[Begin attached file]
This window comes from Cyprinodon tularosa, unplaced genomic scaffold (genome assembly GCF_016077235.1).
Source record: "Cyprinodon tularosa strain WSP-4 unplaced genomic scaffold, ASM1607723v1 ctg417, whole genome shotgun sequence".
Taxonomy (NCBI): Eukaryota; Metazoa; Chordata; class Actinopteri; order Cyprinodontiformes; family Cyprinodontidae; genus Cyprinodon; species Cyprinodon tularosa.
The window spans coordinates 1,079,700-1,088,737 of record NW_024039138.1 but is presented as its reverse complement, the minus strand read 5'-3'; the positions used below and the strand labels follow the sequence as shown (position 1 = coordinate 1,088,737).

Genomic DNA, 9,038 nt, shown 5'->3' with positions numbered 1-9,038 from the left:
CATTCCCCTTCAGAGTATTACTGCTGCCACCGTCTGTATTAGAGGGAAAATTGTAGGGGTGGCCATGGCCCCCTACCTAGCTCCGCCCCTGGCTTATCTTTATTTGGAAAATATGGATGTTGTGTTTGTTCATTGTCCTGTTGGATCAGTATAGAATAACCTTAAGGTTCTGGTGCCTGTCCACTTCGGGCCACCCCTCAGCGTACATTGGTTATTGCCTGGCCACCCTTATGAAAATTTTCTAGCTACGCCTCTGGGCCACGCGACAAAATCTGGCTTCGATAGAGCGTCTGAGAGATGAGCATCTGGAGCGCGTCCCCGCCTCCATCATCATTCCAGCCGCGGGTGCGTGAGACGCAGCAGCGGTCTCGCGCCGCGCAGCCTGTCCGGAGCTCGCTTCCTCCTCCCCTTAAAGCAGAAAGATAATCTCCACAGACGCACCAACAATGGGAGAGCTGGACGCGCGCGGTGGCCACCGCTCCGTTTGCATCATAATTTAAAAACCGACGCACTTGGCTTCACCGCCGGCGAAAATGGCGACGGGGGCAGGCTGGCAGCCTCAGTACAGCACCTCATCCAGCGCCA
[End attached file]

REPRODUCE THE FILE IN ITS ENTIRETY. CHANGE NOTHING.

This window comes from Cyprinodon tularosa, unplaced genomic scaffold (genome assembly GCF_016077235.1).
Source record: "Cyprinodon tularosa strain WSP-4 unplaced genomic scaffold, ASM1607723v1 ctg417, whole genome shotgun sequence".
Taxonomy (NCBI): Eukaryota; Metazoa; Chordata; class Actinopteri; order Cyprinodontiformes; family Cyprinodontidae; genus Cyprinodon; species Cyprinodon tularosa.
The window spans coordinates 1,079,700-1,088,737 of record NW_024039138.1 but is presented as its reverse complement, the minus strand read 5'-3'; the positions used below and the strand labels follow the sequence as shown (position 1 = coordinate 1,088,737).

Genomic DNA, 9,038 nt, shown 5'->3' with positions numbered 1-9,038 from the left:
CATTCCCCTTCAGAGTATTACTGCTGCCACCGTCTGTATTAGAGGGAAAATTGTAGGGGTGGCCATGGCCCCCTACCTAGCTCCGCCCCTGGCTTATCTTTATTTGGAAAATATGGATGTTGTGTTTGTTCATTGTCCTGTTGGATCAGTATAGAATAACCTTAAGGTTCTGGTGCCTGTCCACTTCGGGCCACCCCTCAGCGTACATTGGTTATTGCCTGGCCACCCTTATGAAAATTTTCTAGCTACGCCTCTGGGCCACGCGACAAAATCTGGCTTCGATAGAGCGTCTGAGAGATGAGCATCTGGAGCGCGTCCCCGCCTCCATCATCATTCCAGCCGCGGGTGCGTGAGACGCAGCAGCGGTCTCGCGCCGCGCAGCCTGTCCGGAGCTCGCTTCCTCCTCCCCTTAAAGCAGAAAGATAATCTCCACAGACGCACCAACAATGGGAGAGCTGGACGCGCGCGGTGGCCACCGCTCCGTTTGCATCATAATTTAAAAACCGACGCACTTGGCTTCACCGCCGGCGAAAATGGCGACGGGGGCAGGCTGGCAGCCTCAGTACAGCACCTCATCCAGCGCCA